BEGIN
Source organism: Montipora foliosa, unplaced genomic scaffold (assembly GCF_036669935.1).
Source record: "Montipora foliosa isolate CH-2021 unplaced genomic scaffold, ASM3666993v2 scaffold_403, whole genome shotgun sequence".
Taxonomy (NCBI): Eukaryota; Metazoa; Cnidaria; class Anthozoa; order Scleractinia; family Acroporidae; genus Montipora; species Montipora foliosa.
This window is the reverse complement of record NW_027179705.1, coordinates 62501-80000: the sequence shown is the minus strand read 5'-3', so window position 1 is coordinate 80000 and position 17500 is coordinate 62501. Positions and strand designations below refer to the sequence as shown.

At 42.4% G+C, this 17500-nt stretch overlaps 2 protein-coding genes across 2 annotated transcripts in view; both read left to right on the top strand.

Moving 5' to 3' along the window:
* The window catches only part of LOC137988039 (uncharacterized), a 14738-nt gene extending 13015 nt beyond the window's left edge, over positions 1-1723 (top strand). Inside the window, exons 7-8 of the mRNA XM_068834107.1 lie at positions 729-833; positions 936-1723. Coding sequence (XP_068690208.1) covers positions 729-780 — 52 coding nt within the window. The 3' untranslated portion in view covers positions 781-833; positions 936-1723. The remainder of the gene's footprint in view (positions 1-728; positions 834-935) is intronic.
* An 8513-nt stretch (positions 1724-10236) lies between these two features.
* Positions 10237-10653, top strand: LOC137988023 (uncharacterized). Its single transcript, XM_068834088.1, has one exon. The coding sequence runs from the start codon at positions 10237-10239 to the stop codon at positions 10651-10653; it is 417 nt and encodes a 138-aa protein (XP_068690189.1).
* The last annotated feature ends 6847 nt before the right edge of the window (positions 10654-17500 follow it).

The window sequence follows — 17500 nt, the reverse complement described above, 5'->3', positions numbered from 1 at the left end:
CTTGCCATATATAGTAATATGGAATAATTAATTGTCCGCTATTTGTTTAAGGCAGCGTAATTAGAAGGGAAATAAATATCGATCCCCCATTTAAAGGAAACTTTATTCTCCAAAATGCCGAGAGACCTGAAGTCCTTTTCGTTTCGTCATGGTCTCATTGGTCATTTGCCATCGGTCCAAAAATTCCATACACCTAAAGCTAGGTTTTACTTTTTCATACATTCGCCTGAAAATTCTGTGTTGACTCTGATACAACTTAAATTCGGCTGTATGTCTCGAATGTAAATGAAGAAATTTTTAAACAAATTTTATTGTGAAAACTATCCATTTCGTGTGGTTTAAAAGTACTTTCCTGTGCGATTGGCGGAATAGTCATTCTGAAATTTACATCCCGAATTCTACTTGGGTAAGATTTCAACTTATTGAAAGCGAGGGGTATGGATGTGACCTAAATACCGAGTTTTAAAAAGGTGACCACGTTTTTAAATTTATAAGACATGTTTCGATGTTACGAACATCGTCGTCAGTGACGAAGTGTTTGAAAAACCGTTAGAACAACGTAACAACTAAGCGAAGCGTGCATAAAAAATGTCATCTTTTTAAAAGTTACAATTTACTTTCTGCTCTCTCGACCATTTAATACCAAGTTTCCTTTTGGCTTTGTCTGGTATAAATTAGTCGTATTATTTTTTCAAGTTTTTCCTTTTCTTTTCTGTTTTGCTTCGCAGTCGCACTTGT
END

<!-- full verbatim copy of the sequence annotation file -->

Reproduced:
Source organism: Montipora foliosa, unplaced genomic scaffold (assembly GCF_036669935.1).
Source record: "Montipora foliosa isolate CH-2021 unplaced genomic scaffold, ASM3666993v2 scaffold_403, whole genome shotgun sequence".
Taxonomy (NCBI): Eukaryota; Metazoa; Cnidaria; class Anthozoa; order Scleractinia; family Acroporidae; genus Montipora; species Montipora foliosa.
This window is the reverse complement of record NW_027179705.1, coordinates 62501-80000: the sequence shown is the minus strand read 5'-3', so window position 1 is coordinate 80000 and position 17500 is coordinate 62501. Positions and strand designations below refer to the sequence as shown.

At 42.4% G+C, this 17500-nt stretch overlaps 2 protein-coding genes across 2 annotated transcripts in view; both read left to right on the top strand.

Moving 5' to 3' along the window:
* The window catches only part of LOC137988039 (uncharacterized), a 14738-nt gene extending 13015 nt beyond the window's left edge, over positions 1-1723 (top strand). Inside the window, exons 7-8 of the mRNA XM_068834107.1 lie at positions 729-833; positions 936-1723. Coding sequence (XP_068690208.1) covers positions 729-780 — 52 coding nt within the window. The 3' untranslated portion in view covers positions 781-833; positions 936-1723. The remainder of the gene's footprint in view (positions 1-728; positions 834-935) is intronic.
* An 8513-nt stretch (positions 1724-10236) lies between these two features.
* Positions 10237-10653, top strand: LOC137988023 (uncharacterized). Its single transcript, XM_068834088.1, has one exon. The coding sequence runs from the start codon at positions 10237-10239 to the stop codon at positions 10651-10653; it is 417 nt and encodes a 138-aa protein (XP_068690189.1).
* The last annotated feature ends 6847 nt before the right edge of the window (positions 10654-17500 follow it).

The window sequence follows — 17500 nt, the reverse complement described above, 5'->3', positions numbered from 1 at the left end:
CTTGCCATATATAGTAATATGGAATAATTAATTGTCCGCTATTTGTTTAAGGCAGCGTAATTAGAAGGGAAATAAATATCGATCCCCCATTTAAAGGAAACTTTATTCTCCAAAATGCCGAGAGACCTGAAGTCCTTTTCGTTTCGTCATGGTCTCATTGGTCATTTGCCATCGGTCCAAAAATTCCATACACCTAAAGCTAGGTTTTACTTTTTCATACATTCGCCTGAAAATTCTGTGTTGACTCTGATACAACTTAAATTCGGCTGTATGTCTCGAATGTAAATGAAGAAATTTTTAAACAAATTTTATTGTGAAAACTATCCATTTCGTGTGGTTTAAAAGTACTTTCCTGTGCGATTGGCGGAATAGTCATTCTGAAATTTACATCCCGAATTCTACTTGGGTAAGATTTCAACTTATTGAAAGCGAGGGGTATGGATGTGACCTAAATACCGAGTTTTAAAAAGGTGACCACGTTTTTAAATTTATAAGACATGTTTCGATGTTACGAACATCGTCGTCAGTGACGAAGTGTTTGAAAAACCGTTAGAACAACGTAACAACTAAGCGAAGCGTGCATAAAAAATGTCATCTTTTTAAAAGTTACAATTTACTTTCTGCTCTCTCGACCATTTAATACCAAGTTTCCTTTTGGCTTTGTCTGGTATAAATTAGTCGTATTATTTTTTCAAGTTTTTCCTTTTCTTTTCTGTTTTGCTTCGCAGTCGCACTTGT